It has been established that van Gogh suffered from epilepsy, for which he was treated with digitalis, as was often the case in the late 19th century.14 Barton and Castle15 stated that Parkinson recommended a trial use of digitalis in epileptics. Digitalis may have been used to relieve his epilepsy. Physicians are more likely to consider a diagnosis of digoxin toxicity if a history of xanthopsia (yellow vision) is elicited, this being the symptom best known to physicians.16
William Withering described many of the toxic effects of the cardiac glycosides in his classic treatise on foxglove in 1785: “The foxglove when given in very large and quickly repeated doses, occasions sickness, vomiting, purging, giddiness, confused vision, objects appearing green or yellow; … syncope, death.” Since 1925, numerous studies have described the visual symptoms and attempted to identify the site of visual toxicity in digitalis intoxication.
The site of toxicity responsible for the visual symptoms has been debated for decades. Langdon and Mulberger17 and Carroll18 thought that the visual symptoms originated in the visual cortex. Weiss19 believed that xanthopsia was due to brainstem dysfunction. Demonstration of cellular alterations in the cerebral cortex and spinal cord of cats after administration of toxic doses of digitalis support the central dysfunction theory.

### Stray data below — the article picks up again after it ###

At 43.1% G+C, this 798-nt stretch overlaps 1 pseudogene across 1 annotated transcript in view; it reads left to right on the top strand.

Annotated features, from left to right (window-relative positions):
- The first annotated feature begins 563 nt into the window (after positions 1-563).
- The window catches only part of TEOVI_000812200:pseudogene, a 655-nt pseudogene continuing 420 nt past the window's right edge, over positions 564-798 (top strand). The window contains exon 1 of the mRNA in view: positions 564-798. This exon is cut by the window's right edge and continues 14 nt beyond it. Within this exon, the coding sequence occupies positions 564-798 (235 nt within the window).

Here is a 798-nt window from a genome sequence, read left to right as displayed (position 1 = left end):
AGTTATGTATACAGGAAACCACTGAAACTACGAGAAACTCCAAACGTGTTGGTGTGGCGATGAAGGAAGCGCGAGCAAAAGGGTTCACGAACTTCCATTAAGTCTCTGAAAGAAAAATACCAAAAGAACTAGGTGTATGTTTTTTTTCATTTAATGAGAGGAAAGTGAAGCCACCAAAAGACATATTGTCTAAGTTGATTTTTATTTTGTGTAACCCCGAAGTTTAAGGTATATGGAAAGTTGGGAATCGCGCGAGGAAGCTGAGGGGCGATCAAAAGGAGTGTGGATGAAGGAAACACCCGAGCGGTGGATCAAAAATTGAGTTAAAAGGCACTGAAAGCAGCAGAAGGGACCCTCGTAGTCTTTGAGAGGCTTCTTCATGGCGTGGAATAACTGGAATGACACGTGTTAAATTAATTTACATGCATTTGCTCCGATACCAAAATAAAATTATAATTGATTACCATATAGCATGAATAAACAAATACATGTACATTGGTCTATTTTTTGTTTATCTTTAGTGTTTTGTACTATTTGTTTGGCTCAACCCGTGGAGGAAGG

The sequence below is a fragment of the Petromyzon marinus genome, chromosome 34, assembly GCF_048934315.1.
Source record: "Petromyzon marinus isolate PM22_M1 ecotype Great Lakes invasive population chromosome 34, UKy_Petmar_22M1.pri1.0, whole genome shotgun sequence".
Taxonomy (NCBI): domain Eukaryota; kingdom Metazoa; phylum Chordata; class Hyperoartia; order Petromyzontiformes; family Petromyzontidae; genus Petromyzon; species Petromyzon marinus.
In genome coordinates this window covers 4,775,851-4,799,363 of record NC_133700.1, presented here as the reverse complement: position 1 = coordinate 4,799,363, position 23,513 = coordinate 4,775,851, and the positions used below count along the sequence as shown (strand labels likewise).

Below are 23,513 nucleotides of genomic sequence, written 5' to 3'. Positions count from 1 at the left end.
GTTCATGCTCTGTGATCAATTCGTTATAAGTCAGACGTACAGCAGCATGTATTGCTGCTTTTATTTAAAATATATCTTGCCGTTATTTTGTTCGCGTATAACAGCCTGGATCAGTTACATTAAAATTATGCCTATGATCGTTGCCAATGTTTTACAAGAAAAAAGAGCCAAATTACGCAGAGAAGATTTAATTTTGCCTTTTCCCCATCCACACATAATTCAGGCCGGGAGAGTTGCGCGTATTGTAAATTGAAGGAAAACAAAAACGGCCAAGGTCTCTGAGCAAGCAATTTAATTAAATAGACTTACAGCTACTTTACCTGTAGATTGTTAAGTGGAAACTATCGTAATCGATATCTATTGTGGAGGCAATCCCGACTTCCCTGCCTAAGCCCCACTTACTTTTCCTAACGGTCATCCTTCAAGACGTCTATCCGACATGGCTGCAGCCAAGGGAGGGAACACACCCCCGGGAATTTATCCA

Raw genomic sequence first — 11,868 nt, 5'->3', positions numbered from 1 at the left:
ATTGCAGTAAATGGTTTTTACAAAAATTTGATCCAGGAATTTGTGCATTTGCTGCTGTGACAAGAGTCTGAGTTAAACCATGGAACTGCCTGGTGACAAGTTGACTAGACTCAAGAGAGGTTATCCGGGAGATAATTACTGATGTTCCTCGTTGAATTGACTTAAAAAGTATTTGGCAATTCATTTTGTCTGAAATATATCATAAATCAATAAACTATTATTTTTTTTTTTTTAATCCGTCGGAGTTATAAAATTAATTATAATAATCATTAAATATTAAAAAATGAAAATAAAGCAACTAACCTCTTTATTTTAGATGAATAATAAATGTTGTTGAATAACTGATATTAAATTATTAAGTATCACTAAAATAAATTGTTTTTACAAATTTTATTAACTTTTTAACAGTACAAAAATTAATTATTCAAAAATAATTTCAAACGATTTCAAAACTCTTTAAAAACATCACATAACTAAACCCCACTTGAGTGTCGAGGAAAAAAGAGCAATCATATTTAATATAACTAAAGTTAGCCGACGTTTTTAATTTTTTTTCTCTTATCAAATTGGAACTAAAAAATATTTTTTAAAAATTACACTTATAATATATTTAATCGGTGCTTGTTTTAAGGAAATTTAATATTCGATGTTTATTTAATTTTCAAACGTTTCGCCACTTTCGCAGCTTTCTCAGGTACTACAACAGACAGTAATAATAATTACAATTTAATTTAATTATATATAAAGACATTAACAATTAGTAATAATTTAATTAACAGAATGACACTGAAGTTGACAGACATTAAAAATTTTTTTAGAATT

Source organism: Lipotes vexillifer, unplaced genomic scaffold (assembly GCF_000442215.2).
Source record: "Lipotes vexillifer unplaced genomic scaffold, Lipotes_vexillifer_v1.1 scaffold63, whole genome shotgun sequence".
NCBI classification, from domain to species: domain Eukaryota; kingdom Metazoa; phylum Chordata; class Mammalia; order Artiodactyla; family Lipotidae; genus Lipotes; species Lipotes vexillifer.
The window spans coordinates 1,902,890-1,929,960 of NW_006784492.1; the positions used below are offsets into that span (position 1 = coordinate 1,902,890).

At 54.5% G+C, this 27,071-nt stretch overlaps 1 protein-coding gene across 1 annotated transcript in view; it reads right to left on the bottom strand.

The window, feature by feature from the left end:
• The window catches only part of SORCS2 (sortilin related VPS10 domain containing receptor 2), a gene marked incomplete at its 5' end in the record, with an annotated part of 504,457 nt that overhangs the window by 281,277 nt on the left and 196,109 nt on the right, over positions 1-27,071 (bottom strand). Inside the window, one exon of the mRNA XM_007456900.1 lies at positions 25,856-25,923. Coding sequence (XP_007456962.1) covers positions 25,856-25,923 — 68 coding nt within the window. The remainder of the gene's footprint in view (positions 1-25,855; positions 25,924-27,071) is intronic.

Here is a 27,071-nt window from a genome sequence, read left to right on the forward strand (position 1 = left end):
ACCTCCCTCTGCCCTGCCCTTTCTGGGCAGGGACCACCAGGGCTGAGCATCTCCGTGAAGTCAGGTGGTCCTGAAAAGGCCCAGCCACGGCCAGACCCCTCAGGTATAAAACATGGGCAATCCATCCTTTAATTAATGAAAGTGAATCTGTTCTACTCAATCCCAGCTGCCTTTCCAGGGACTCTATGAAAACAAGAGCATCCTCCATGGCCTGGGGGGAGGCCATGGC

For many years, most investigators thought that the most likely site of damage in digitalis intoxication was the optic nerve. More recent investigations, however, have identified significant retinal dysfunction in digitalis toxicity and have shed some doubt on the older hypotheses.20 Support for a retinal site of toxicity has been provided by studies that have shown much higher accumulations of digoxin in the retina than in other tissues, including the optic nerve and brain.21 Digoxin toxicity might involve inhibition of sodium-potassium–activated adenosine triphosphatase, which has been identified in high concentration in the outer segments of the rods; inhibition of the enzyme could impair photoreceptor repolarization.22 Lissner and colleagues,23 however, found the greatest uptake of digoxin in the inner retinal layers, particularly in the ganglion cell layer, with little uptake in photoreceptors.